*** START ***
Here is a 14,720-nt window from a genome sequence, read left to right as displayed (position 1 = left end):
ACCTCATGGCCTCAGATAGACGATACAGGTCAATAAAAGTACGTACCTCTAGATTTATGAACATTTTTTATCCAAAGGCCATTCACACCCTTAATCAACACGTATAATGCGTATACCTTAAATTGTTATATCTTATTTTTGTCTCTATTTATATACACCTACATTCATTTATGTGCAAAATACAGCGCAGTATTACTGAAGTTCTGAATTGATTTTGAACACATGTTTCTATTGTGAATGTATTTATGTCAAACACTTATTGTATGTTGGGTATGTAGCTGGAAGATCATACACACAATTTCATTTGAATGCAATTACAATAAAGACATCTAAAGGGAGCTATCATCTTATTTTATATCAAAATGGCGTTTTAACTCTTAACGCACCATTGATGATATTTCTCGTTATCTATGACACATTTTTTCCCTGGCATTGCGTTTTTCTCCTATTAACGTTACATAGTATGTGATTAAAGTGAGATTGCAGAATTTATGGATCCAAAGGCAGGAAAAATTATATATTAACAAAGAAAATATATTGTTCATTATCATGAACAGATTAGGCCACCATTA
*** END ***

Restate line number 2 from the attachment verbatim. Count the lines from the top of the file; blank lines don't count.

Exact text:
ACCTCATGGCCTCAGATAGACGATACAGGTCAATAAAAGTACGTACCTCTAGATTTATGAACATTTTTTATCCAAAGGCCATTCACACCCTTAATCAACACGTATAATGCGTATACCTTAAATTGTTATATCTTATTTTTGTCTCTATTTATATACACCTACATTCATTTATGTGCAAAATACAGCGCAGTATTACTGAAGTTCTGAATTGATTTTGAACACATGTTTCTATTGTGAATGTATTTATGTCAAACACTTATTGTATGTTGGGTATGTAGCTGGAAGATCATACACACAATTTCATTTGAATGCAATTACAATAAAGACATCTAAAGGGAGCTATCATCTTATTTTATATCAAAATGGCGTTTTAACTCTTAACGCACCATTGATGATATTTCTCGTTATCTATGACACATTTTTTCCCTGGCATTGCGTTTTTCTCCTATTAACGTTACATAGTATGTGATTAAAGTGAGATTGCAGAATTTATGGATCCAAAGGCAGGAAAAATTATATATTAACAAAGAAAATATATTGTTCATTATCATGAACAGATTAGGCCACCATTA